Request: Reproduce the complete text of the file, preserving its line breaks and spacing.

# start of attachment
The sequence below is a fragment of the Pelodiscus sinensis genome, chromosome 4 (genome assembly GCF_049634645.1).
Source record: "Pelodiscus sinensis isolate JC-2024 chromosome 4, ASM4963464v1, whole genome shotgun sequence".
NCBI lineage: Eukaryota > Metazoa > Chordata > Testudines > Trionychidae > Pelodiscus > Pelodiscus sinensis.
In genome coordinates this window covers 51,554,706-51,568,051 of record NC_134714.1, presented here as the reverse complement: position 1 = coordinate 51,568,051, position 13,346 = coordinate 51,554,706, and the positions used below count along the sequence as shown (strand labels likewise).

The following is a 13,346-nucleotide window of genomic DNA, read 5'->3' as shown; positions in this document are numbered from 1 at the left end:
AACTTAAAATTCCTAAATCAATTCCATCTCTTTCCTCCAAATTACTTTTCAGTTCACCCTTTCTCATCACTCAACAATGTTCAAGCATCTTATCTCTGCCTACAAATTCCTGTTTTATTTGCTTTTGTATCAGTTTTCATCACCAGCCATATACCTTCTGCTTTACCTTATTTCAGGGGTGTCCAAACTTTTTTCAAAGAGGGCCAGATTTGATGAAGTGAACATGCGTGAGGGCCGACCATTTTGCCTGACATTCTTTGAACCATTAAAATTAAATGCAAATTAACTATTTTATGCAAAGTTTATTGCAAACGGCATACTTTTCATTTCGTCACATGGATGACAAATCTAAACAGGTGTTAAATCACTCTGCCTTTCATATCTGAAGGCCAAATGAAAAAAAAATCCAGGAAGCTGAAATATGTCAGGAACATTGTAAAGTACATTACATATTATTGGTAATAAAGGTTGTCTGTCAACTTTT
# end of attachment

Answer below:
The sequence below is a fragment of the Pelodiscus sinensis genome, chromosome 4 (genome assembly GCF_049634645.1).
Source record: "Pelodiscus sinensis isolate JC-2024 chromosome 4, ASM4963464v1, whole genome shotgun sequence".
NCBI lineage: Eukaryota > Metazoa > Chordata > Testudines > Trionychidae > Pelodiscus > Pelodiscus sinensis.
In genome coordinates this window covers 51,554,706-51,568,051 of record NC_134714.1, presented here as the reverse complement: position 1 = coordinate 51,568,051, position 13,346 = coordinate 51,554,706, and the positions used below count along the sequence as shown (strand labels likewise).

The following is a 13,346-nucleotide window of genomic DNA, read 5'->3' as shown; positions in this document are numbered from 1 at the left end:
AACTTAAAATTCCTAAATCAATTCCATCTCTTTCCTCCAAATTACTTTTCAGTTCACCCTTTCTCATCACTCAACAATGTTCAAGCATCTTATCTCTGCCTACAAATTCCTGTTTTATTTGCTTTTGTATCAGTTTTCATCACCAGCCATATACCTTCTGCTTTACCTTATTTCAGGGGTGTCCAAACTTTTTTCAAAGAGGGCCAGATTTGATGAAGTGAACATGCGTGAGGGCCGACCATTTTGCCTGACATTCTTTGAACCATTAAAATTAAATGCAAATTAACTATTTTATGCAAAGTTTATTGCAAACGGCATACTTTTCATTTCGTCACATGGATGACAAATCTAAACAGGTGTTAAATCACTCTGCCTTTCATATCTGAAGGCCAAATGAAAAAAAAATCCAGGAAGCTGAAATATGTCAGGAACATTGTAAAGTACATTACATATTATTGGTAATAAAGGTTGTCTGTCAACTTTT